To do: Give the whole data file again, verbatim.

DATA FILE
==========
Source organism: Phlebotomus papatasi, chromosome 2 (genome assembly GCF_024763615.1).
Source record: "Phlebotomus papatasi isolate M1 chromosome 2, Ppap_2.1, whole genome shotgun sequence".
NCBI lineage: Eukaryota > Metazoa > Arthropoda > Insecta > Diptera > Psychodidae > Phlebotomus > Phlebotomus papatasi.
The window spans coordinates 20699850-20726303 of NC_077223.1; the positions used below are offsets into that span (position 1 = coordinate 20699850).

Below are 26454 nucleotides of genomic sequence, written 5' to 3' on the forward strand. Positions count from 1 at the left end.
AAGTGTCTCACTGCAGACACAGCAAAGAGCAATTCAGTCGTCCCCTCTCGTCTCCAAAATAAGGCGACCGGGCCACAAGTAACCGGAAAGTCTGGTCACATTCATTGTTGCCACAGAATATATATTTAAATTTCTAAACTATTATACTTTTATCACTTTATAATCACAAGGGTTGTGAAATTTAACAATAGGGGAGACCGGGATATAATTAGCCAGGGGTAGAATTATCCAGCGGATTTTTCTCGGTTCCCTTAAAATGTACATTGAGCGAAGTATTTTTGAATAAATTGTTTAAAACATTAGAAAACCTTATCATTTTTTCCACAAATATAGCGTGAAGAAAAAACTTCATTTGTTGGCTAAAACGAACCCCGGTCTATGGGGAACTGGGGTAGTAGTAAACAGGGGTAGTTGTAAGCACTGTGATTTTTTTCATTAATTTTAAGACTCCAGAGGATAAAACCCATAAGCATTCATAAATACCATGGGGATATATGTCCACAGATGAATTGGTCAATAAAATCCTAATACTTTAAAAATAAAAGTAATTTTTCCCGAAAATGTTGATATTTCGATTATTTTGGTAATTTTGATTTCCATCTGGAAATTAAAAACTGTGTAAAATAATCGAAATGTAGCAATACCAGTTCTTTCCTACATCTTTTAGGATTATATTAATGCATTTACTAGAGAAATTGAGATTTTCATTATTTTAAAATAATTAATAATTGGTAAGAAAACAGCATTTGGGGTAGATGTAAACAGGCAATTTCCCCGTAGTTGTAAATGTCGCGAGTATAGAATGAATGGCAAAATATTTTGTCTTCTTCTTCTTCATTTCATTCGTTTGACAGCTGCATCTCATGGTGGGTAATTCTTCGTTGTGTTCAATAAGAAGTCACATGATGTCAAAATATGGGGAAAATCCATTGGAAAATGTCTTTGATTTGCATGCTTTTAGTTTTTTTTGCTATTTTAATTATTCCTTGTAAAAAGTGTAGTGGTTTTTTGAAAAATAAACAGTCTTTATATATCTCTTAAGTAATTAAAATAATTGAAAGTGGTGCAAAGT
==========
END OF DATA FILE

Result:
Source organism: Phlebotomus papatasi, chromosome 2 (genome assembly GCF_024763615.1).
Source record: "Phlebotomus papatasi isolate M1 chromosome 2, Ppap_2.1, whole genome shotgun sequence".
NCBI lineage: Eukaryota > Metazoa > Arthropoda > Insecta > Diptera > Psychodidae > Phlebotomus > Phlebotomus papatasi.
The window spans coordinates 20699850-20726303 of NC_077223.1; the positions used below are offsets into that span (position 1 = coordinate 20699850).

Below are 26454 nucleotides of genomic sequence, written 5' to 3' on the forward strand. Positions count from 1 at the left end.
AAGTGTCTCACTGCAGACACAGCAAAGAGCAATTCAGTCGTCCCCTCTCGTCTCCAAAATAAGGCGACCGGGCCACAAGTAACCGGAAAGTCTGGTCACATTCATTGTTGCCACAGAATATATATTTAAATTTCTAAACTATTATACTTTTATCACTTTATAATCACAAGGGTTGTGAAATTTAACAATAGGGGAGACCGGGATATAATTAGCCAGGGGTAGAATTATCCAGCGGATTTTTCTCGGTTCCCTTAAAATGTACATTGAGCGAAGTATTTTTGAATAAATTGTTTAAAACATTAGAAAACCTTATCATTTTTTCCACAAATATAGCGTGAAGAAAAAACTTCATTTGTTGGCTAAAACGAACCCCGGTCTATGGGGAACTGGGGTAGTAGTAAACAGGGGTAGTTGTAAGCACTGTGATTTTTTTCATTAATTTTAAGACTCCAGAGGATAAAACCCATAAGCATTCATAAATACCATGGGGATATATGTCCACAGATGAATTGGTCAATAAAATCCTAATACTTTAAAAATAAAAGTAATTTTTCCCGAAAATGTTGATATTTCGATTATTTTGGTAATTTTGATTTCCATCTGGAAATTAAAAACTGTGTAAAATAATCGAAATGTAGCAATACCAGTTCTTTCCTACATCTTTTAGGATTATATTAATGCATTTACTAGAGAAATTGAGATTTTCATTATTTTAAAATAATTAATAATTGGTAAGAAAACAGCATTTGGGGTAGATGTAAACAGGCAATTTCCCCGTAGTTGTAAATGTCGCGAGTATAGAATGAATGGCAAAATATTTTGTCTTCTTCTTCTTCATTTCATTCGTTTGACAGCTGCATCTCATGGTGGGTAATTCTTCGTTGTGTTCAATAAGAAGTCACATGATGTCAAAATATGGGGAAAATCCATTGGAAAATGTCTTTGATTTGCATGCTTTTAGTTTTTTTTGCTATTTTAATTATTCCTTGTAAAAAGTGTAGTGGTTTTTTGAAAAATAAACAGTCTTTATATATCTCTTAAGTAATTAAAATAATTGAAAGTGGTGCAAAGT